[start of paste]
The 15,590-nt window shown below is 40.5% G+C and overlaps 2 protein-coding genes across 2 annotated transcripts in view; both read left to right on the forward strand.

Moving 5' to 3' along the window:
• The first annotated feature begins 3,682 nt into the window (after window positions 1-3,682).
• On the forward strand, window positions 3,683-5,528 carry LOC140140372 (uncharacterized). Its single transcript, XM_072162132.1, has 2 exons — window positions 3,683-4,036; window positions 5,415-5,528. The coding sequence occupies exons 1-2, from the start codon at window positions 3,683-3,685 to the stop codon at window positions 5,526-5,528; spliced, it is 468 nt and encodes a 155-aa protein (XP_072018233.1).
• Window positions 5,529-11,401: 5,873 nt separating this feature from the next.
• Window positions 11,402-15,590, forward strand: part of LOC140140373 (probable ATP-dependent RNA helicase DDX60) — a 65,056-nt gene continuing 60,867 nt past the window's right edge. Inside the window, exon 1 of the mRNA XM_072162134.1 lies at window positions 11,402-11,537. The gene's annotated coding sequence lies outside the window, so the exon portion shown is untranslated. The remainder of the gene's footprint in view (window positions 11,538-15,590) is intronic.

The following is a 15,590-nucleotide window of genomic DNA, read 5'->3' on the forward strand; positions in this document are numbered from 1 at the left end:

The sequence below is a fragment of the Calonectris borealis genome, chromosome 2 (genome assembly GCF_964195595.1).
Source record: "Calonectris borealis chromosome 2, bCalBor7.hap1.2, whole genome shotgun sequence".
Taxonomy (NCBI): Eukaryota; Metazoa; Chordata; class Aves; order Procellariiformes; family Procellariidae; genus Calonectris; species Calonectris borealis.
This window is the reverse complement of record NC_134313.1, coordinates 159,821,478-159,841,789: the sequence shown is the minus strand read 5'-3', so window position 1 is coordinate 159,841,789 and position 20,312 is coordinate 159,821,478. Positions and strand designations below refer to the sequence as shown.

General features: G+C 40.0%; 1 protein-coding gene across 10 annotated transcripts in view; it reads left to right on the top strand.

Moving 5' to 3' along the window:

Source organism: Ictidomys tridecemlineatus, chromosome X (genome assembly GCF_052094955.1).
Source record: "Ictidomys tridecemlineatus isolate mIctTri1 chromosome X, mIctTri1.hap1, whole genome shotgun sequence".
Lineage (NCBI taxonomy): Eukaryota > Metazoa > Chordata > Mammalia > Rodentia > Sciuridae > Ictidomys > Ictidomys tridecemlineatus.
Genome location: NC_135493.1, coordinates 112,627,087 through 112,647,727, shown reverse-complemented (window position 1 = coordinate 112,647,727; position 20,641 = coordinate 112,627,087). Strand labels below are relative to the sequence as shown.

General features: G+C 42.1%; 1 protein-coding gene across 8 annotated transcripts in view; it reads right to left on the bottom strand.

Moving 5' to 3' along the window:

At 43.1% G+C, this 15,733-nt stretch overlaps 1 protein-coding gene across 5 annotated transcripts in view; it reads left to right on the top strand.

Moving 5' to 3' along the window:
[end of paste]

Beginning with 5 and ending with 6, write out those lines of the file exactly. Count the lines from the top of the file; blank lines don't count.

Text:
• Window positions 5,529-11,401: 5,873 nt separating this feature from the next.
• Window positions 11,402-15,590, forward strand: part of LOC140140373 (probable ATP-dependent RNA helicase DDX60) — a 65,056-nt gene continuing 60,867 nt past the window's right edge. Inside the window, exon 1 of the mRNA XM_072162134.1 lies at window positions 11,402-11,537. The gene's annotated coding sequence lies outside the window, so the exon portion shown is untranslated. The remainder of the gene's footprint in view (window positions 11,538-15,590) is intronic.